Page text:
I’ve always been a goal setter and love having something out there to walk toward. Setting goals came easy to me, sort of like being good at math. It was hard for me to understand people who didn’t do the same. So I marched along in life going after one goal, then another, mostly modest and attainable: nurse, wife, mother, traveler, writer. I’ve found it motivating and satisfying. But using goals as a measure of self-worth goes all to hell when something goes wrong and you question your whole identity.
Take divorce. I never saw myself getting divorced. Definitely not in the plan. Screwed up the whole goal thing. Definitely had a goal of NOT being divorced. I had to do a quick shift there and set other goals. Let’s see…hold on to my children’s home. There was one. Stop crying, there was another. Let go of all the hurt, anger, resentment and mistrust of every male on the planet. That was a biggie. Get my kids through college, alone. Stuff like that. So I did all that, with a lot of help from my friends and family, many of whom just let me cry for hours on end without running away. I’m very grateful to them. You know who you are.
My husband’s affair wasn’t conventional as affairs go. I could have forgiven a plain old affair. But it was way worse than that and I knew the marriage was over. It was incredibly painful to be betrayed by the person you trusted most in the world. The humiliation, I thought, was too much to bear. But I had five kids who were not enjoying watching me cry, and as my daughter pointed out, I wasn’t the only one suffering. He left everyone, not just me, though at the time I felt I deserved more sympathy than anyone else. And it is a small town here. People knew what he was doing, who he was with, and didn’t tell me. I felt the humiliation was public.
Once the emotional devastation subsided, I set another goal. I was going to be happy again. I would not be a bitter middle-aged woman who couldn’t get over it. I’d let go of the money (my money) he took. He could eat the money, talk to the money, make love to the money for all I cared. All yours, asshole. Friends told me to get a private investigator to see where it went. Family would speculate about what he did with it. But I had all I could do to get through my days, and decided to let it go. I actually felt sorry for him as the secrets consumed him. (There was progress!) I had a whole life ahead of me, a clear conscience, dear true friends, and I was going to make the most of it. I decided to give all the energy I’d put into the marriage into people who needed my skills. And it was incredibly healing. And I love the life I created from that mess.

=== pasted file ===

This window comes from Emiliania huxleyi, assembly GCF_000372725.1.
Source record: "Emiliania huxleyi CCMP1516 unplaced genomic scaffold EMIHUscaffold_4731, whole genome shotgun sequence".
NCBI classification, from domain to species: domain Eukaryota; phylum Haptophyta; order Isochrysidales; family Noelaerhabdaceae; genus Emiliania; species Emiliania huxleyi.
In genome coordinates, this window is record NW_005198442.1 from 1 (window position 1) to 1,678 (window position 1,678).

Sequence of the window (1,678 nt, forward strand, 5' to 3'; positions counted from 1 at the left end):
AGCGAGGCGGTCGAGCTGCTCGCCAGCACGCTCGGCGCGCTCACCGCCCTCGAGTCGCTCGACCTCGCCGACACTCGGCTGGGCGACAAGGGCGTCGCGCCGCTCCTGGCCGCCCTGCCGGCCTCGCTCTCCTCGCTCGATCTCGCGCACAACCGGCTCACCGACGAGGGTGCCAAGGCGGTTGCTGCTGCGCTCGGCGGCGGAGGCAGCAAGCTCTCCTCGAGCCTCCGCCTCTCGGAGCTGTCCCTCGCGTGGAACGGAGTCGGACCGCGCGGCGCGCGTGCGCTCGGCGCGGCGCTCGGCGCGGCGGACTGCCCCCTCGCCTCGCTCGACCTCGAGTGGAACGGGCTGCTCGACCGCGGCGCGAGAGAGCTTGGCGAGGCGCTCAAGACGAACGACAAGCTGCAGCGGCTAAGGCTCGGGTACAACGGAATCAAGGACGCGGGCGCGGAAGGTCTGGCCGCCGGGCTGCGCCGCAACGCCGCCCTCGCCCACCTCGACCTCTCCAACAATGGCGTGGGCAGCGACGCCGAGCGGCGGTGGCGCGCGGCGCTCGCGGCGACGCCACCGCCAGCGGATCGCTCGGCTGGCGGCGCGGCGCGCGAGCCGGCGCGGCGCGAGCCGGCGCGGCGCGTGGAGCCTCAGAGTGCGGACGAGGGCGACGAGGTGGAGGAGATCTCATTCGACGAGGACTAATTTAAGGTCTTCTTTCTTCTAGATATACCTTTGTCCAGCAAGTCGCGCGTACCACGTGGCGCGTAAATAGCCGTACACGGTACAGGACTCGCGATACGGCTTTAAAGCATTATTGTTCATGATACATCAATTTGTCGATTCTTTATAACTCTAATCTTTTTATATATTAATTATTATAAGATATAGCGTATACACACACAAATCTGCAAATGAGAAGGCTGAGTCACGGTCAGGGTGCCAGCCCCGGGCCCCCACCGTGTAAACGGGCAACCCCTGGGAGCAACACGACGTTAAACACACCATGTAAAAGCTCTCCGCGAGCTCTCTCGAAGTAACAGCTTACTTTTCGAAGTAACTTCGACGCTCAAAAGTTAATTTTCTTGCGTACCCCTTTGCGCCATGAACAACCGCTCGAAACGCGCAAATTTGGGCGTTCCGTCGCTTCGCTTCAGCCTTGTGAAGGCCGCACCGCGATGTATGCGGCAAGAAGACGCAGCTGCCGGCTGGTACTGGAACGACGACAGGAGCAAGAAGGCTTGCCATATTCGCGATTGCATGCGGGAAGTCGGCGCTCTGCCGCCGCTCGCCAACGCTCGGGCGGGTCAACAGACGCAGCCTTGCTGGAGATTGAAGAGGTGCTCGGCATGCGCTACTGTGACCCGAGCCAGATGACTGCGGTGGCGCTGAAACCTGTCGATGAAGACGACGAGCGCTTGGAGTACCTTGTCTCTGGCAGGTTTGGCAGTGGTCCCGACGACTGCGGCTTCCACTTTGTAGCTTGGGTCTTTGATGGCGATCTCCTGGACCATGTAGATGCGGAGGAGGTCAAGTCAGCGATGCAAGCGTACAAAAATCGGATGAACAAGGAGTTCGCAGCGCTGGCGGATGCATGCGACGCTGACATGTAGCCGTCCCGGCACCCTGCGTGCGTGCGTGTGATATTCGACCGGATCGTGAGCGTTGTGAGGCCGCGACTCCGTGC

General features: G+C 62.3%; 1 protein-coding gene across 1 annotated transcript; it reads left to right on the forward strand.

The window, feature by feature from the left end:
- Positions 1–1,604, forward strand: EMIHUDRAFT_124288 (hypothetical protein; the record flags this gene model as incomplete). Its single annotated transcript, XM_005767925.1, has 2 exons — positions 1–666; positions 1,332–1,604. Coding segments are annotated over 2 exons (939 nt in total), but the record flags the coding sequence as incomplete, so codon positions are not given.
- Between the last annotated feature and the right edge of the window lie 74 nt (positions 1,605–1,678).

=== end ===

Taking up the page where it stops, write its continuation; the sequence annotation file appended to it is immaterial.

When I watched Hillary Clinton walk from the White House aside her daughter and husband after a public humiliation that made mine look like child’s play, my heart broke for her. The whole world was judging her, not just a small town. I watched her bear it, get over it, and go on to use her gifts for the good of women everywhere, and thought, you go girl. I listen to people, who have had their own marital infidelities, judge that woman and I think what goddamn hypocrites. And these are not people voting for Trump. These are educated Democrats judging a woman for her husband’s actions. They also judge her for having a goal of being president like it’s a bad thing. When I heard a Bernie supporter say with contempt, “Come on. She has always wanted this.” as if being the most qualified candidate ever shouldn’t be a reason to run for president. I asked, “Why is that a bad thing? ” To have a goal? A historical, attainable, realistic goal? Why? Because she is a woman? Was my lifelong goal to be a nurse judged the same way? No? Why? Because it was conventional and non-threatening?
She’s flip flopped, he said. She’s inconsistent.
I’d always said I would never, NEVER, stay with someone who cheated on me. But when faced with that reality, I reconsidered. The first time he cheated, I stayed. I shocked myself with how I was willing to abandon a stand I had taken so vehemently. But that is life. We don’t know how we’ll react until we are faced with situations. Hypothetical is easy. To experience, educate, process, reconsider, and make an evolved choice is not flip flopping. It’s being educated. It’s weighing all the options and making an educated choice. That is not a bad thing.
When I have gone to lobby my congress people about women’s issues, I sincerely hoped they would listen to me, become educated and maybe change their stance based on new information. God, maybe even vote in an evolved way. Is this flip flopping? I don’t believe so.
I’ve seen comments this week by a teacher criticizing Hillary for benefitting from a system that is flawed. Question. Is taking a paycheck benefitting? Because this (very good) teacher takes a paycheck from a very flawed education system. She works within that system and I am grateful to her, because she’s a great teacher. And I wonder what would happen to our (yes, flawed) public education system if all the good teachers decided they would no longer work in a flawed system and went out and taught in some hypothetical utopia. Who would pay for that? The poor kids? The elite? Really. I’m confused by this reasoning.
Bernie Sanders is a good man. He’s smart and compassionate and honorable. I love Vermont. It’s a nice place to live and I’m grateful to him for representing the good people there. I love that he speaks his mind and has energized young voters. Yay. Keep it up. And if he is the nominee, I will vote for him.
But I want the candidate whose goal is going to change the lives of women forever. She has the intelligence and strength to do it.
I love that she has goals that don’t sell herself short.
I think, maybe, we all should consider doing the same.